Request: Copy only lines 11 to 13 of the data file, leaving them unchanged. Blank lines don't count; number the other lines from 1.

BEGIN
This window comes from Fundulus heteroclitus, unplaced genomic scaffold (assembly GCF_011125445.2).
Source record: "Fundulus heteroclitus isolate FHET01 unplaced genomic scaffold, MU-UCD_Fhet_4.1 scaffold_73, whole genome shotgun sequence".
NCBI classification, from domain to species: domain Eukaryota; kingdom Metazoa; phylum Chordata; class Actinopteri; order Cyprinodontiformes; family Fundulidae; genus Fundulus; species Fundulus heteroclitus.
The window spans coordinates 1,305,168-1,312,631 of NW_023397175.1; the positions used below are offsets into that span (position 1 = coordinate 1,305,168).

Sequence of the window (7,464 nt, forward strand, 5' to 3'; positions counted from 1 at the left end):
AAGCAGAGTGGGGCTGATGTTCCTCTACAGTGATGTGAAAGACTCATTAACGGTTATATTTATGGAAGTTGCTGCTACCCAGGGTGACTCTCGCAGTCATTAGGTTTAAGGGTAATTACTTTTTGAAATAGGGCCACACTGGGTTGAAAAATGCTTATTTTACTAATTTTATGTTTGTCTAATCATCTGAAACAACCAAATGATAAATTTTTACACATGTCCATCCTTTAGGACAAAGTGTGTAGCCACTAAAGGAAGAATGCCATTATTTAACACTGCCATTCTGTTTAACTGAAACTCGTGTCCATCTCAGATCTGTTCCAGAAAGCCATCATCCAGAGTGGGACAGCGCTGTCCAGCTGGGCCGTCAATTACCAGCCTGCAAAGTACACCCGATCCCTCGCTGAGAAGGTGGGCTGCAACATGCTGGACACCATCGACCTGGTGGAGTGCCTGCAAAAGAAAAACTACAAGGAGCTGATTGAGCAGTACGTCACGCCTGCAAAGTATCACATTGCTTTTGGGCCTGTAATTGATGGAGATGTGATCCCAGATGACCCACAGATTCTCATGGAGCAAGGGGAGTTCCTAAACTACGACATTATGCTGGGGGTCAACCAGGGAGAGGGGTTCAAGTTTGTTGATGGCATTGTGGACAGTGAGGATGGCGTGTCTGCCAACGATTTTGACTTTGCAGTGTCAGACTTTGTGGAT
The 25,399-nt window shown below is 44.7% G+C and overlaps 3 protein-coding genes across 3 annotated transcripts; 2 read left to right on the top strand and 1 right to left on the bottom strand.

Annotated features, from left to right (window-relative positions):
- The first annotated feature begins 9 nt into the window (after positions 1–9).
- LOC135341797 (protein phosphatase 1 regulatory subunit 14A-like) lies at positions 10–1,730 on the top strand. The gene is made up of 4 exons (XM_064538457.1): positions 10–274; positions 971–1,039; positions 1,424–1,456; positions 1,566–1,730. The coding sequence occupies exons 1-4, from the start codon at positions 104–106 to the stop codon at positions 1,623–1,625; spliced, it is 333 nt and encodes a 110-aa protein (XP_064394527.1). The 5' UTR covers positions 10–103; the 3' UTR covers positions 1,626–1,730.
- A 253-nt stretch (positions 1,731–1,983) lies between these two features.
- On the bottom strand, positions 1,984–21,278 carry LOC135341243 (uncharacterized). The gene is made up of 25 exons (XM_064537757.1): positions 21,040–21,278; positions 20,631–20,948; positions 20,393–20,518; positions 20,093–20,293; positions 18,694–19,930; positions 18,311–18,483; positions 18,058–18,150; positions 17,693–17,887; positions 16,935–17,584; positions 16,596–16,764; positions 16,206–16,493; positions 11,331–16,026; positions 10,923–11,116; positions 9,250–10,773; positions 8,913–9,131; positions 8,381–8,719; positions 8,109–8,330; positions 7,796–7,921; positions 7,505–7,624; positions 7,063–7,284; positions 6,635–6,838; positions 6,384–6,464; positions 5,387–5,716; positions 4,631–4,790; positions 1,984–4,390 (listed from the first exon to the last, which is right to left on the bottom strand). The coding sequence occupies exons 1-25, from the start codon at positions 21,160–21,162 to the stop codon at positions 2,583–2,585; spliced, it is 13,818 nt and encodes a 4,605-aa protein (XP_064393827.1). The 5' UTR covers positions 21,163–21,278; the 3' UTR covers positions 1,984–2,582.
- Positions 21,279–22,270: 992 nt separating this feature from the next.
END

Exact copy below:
- A 253-nt stretch (positions 1,731–1,983) lies between these two features.
- On the bottom strand, positions 1,984–21,278 carry LOC135341243 (uncharacterized). The gene is made up of 25 exons (XM_064537757.1): positions 21,040–21,278; positions 20,631–20,948; positions 20,393–20,518; positions 20,093–20,293; positions 18,694–19,930; positions 18,311–18,483; positions 18,058–18,150; positions 17,693–17,887; positions 16,935–17,584; positions 16,596–16,764; positions 16,206–16,493; positions 11,331–16,026; positions 10,923–11,116; positions 9,250–10,773; positions 8,913–9,131; positions 8,381–8,719; positions 8,109–8,330; positions 7,796–7,921; positions 7,505–7,624; positions 7,063–7,284; positions 6,635–6,838; positions 6,384–6,464; positions 5,387–5,716; positions 4,631–4,790; positions 1,984–4,390 (listed from the first exon to the last, which is right to left on the bottom strand). The coding sequence occupies exons 1-25, from the start codon at positions 21,160–21,162 to the stop codon at positions 2,583–2,585; spliced, it is 13,818 nt and encodes a 4,605-aa protein (XP_064393827.1). The 5' UTR covers positions 21,163–21,278; the 3' UTR covers positions 1,984–2,582.
- Positions 21,279–22,270: 992 nt separating this feature from the next.